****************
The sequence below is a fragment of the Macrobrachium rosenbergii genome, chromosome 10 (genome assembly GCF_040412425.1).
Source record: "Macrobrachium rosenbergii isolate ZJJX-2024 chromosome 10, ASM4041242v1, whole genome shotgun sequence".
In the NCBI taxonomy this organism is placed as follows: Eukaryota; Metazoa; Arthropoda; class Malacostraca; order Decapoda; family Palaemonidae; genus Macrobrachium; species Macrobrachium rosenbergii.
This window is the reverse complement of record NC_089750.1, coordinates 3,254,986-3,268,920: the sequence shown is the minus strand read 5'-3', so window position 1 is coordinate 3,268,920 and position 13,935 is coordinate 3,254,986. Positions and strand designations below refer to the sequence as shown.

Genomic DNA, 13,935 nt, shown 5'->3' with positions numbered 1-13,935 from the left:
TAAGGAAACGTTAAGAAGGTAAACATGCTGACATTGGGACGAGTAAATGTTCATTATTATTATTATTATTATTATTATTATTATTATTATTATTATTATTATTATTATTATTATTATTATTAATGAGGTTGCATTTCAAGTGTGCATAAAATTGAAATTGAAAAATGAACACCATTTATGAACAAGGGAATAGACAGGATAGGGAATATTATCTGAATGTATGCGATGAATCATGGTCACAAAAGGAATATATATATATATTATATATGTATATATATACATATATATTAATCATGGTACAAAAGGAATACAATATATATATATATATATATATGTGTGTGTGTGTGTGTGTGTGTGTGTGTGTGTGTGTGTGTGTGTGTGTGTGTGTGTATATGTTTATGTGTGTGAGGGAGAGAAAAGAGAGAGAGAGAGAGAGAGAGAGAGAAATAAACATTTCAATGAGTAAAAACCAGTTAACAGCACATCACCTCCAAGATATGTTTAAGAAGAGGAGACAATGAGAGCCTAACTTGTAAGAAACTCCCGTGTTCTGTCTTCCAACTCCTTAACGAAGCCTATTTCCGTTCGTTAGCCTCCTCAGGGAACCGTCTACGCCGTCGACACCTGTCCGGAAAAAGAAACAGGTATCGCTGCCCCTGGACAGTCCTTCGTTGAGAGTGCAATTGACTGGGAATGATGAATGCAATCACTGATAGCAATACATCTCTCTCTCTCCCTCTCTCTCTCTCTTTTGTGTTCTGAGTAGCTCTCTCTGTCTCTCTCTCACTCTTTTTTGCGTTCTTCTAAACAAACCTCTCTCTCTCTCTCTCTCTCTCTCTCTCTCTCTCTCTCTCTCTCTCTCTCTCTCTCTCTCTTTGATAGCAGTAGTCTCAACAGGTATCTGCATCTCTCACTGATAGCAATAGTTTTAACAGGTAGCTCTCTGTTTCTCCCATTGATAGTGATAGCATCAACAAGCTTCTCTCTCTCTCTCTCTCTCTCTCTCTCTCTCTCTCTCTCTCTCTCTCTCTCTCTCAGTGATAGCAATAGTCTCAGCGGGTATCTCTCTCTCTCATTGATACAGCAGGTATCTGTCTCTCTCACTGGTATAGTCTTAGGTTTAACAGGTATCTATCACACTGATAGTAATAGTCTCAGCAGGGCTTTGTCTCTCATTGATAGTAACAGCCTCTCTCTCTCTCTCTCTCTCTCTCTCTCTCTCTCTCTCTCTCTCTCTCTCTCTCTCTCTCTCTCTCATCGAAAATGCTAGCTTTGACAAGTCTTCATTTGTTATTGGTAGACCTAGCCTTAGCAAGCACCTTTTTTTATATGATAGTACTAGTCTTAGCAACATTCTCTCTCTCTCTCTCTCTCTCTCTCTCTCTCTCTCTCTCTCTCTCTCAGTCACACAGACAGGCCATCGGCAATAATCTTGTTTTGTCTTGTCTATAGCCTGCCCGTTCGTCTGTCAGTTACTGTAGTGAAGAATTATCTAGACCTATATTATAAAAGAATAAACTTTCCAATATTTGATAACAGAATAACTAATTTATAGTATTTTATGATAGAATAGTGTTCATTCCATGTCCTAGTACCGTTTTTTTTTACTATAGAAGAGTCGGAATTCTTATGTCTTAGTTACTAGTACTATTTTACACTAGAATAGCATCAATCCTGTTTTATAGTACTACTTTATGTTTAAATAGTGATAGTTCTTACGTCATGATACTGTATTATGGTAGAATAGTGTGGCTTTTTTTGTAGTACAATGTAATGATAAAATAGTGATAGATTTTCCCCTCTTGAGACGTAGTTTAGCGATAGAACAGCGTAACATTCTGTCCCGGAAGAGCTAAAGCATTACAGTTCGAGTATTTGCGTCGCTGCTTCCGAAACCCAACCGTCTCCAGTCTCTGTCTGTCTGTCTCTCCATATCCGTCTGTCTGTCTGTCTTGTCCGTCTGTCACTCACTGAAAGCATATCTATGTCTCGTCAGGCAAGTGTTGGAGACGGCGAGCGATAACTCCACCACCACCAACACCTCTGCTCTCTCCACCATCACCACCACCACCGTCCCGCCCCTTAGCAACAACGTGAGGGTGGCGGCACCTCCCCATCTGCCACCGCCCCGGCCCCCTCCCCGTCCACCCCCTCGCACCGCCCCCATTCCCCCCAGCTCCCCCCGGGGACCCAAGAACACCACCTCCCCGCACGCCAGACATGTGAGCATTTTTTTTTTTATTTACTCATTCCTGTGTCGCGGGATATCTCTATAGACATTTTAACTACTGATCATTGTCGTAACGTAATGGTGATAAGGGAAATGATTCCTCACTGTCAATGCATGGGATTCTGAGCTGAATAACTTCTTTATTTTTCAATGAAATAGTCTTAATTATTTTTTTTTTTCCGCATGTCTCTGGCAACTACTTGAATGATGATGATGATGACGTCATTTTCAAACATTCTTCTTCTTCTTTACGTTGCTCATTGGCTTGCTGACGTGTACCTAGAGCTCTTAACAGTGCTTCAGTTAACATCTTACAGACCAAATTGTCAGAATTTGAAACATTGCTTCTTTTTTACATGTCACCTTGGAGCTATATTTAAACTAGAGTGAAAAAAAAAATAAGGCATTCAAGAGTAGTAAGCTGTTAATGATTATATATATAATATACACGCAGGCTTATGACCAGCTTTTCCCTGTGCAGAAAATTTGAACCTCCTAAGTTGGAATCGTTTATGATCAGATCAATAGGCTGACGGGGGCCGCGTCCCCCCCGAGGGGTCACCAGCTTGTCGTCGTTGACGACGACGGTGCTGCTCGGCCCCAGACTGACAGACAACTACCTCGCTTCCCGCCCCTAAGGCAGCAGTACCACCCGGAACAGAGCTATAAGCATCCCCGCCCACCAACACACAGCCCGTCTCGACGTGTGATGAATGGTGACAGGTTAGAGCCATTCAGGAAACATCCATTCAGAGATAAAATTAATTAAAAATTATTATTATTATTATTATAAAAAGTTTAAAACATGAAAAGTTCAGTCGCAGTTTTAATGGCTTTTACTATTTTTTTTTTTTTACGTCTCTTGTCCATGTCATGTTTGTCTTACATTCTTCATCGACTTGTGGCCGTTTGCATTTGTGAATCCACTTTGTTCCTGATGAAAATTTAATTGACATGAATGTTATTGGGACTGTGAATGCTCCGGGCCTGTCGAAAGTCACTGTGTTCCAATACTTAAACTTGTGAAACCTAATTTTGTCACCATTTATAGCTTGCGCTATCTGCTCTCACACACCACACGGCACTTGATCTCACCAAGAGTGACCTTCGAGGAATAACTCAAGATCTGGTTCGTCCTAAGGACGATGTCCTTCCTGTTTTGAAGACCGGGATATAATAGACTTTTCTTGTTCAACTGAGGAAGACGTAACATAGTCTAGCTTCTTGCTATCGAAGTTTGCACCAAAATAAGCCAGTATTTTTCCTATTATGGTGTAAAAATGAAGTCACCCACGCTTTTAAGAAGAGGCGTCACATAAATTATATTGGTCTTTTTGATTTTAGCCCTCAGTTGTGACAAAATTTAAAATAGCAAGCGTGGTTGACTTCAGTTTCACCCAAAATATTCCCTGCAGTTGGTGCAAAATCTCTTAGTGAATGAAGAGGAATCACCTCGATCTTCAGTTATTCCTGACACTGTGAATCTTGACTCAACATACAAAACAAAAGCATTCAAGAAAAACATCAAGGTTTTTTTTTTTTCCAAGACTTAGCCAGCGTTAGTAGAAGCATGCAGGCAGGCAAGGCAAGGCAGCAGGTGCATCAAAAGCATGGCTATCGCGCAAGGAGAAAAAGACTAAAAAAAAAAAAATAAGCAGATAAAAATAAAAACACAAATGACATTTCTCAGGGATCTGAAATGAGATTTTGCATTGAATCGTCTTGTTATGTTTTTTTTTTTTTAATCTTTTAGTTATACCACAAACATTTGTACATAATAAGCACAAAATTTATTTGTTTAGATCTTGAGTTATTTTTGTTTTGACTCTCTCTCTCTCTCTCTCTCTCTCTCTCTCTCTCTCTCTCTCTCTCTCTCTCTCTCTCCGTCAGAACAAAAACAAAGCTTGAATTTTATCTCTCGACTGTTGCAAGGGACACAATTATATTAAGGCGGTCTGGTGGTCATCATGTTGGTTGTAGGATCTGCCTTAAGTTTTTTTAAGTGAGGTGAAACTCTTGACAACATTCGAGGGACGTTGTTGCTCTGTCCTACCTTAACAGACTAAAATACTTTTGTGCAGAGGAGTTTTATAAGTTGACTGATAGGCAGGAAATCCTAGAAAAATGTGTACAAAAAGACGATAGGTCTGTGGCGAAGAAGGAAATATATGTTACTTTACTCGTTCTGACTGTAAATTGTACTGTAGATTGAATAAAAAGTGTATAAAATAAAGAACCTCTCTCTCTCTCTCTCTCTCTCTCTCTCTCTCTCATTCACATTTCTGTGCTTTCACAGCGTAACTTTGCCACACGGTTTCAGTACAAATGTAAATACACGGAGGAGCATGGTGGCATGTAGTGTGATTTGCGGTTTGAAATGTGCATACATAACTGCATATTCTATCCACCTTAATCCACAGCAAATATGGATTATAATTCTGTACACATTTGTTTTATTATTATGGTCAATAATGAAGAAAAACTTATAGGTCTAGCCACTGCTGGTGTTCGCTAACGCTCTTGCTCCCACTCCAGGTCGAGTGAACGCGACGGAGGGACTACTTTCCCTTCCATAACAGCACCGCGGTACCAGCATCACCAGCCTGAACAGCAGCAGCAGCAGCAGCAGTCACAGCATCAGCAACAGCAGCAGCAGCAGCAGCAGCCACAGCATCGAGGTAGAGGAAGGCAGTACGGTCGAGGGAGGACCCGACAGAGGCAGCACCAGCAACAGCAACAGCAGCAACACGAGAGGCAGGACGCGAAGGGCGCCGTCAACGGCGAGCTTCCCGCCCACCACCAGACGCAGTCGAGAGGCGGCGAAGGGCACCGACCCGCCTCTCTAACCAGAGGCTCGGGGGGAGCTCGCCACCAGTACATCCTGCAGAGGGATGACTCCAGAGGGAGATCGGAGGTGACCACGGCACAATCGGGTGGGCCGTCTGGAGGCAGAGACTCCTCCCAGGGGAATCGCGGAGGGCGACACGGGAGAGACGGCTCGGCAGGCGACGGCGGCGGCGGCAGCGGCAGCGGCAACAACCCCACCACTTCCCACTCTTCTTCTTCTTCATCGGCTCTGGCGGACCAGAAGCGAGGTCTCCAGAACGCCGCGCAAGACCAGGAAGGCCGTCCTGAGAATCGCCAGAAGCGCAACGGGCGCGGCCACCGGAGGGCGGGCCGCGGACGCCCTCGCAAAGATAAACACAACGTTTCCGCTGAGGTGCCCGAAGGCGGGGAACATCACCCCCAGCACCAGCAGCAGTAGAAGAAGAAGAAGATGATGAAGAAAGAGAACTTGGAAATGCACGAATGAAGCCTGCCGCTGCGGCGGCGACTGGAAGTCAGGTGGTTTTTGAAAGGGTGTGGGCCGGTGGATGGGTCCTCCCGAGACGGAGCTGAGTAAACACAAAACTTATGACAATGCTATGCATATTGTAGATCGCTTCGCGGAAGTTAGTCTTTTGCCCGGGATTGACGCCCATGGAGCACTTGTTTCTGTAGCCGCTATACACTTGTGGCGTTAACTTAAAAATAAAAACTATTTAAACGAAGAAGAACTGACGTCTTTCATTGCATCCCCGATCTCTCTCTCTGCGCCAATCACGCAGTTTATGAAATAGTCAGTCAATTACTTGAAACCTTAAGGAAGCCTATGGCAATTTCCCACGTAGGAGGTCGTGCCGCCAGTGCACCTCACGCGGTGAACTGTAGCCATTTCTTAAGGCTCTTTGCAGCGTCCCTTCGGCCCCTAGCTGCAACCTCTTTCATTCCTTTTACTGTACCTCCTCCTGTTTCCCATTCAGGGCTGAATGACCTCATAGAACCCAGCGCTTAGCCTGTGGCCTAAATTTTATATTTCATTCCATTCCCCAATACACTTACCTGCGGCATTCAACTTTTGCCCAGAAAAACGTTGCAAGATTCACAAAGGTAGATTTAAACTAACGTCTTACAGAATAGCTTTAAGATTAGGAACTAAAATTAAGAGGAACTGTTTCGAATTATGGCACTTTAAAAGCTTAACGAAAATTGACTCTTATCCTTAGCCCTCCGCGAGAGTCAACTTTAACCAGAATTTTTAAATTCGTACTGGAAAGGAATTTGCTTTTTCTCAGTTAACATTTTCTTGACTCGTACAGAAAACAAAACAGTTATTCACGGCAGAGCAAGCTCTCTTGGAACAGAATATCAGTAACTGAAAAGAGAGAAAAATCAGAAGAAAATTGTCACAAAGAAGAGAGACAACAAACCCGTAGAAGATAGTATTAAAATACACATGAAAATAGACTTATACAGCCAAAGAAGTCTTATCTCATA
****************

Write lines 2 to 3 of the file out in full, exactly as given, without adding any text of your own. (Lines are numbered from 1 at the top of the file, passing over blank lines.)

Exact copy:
Source record: "Macrobrachium rosenbergii isolate ZJJX-2024 chromosome 10, ASM4041242v1, whole genome shotgun sequence".
In the NCBI taxonomy this organism is placed as follows: Eukaryota; Metazoa; Arthropoda; class Malacostraca; order Decapoda; family Palaemonidae; genus Macrobrachium; species Macrobrachium rosenbergii.